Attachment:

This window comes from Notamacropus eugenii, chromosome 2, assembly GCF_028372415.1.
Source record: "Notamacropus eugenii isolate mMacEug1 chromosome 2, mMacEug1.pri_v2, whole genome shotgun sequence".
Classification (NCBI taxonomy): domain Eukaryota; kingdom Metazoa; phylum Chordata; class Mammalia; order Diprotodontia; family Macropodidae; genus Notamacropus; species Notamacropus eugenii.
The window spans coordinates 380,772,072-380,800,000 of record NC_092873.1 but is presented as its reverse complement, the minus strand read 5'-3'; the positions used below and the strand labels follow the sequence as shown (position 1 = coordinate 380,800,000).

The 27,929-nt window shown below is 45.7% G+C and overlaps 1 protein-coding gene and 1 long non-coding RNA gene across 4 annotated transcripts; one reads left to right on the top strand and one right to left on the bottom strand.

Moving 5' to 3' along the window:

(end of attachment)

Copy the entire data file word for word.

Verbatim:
This window comes from Notamacropus eugenii, chromosome 2, assembly GCF_028372415.1.
Source record: "Notamacropus eugenii isolate mMacEug1 chromosome 2, mMacEug1.pri_v2, whole genome shotgun sequence".
Classification (NCBI taxonomy): domain Eukaryota; kingdom Metazoa; phylum Chordata; class Mammalia; order Diprotodontia; family Macropodidae; genus Notamacropus; species Notamacropus eugenii.
The window spans coordinates 380,772,072-380,800,000 of record NC_092873.1 but is presented as its reverse complement, the minus strand read 5'-3'; the positions used below and the strand labels follow the sequence as shown (position 1 = coordinate 380,800,000).

The 27,929-nt window shown below is 45.7% G+C and overlaps 1 protein-coding gene and 1 long non-coding RNA gene across 4 annotated transcripts; one reads left to right on the top strand and one right to left on the bottom strand.

Moving 5' to 3' along the window: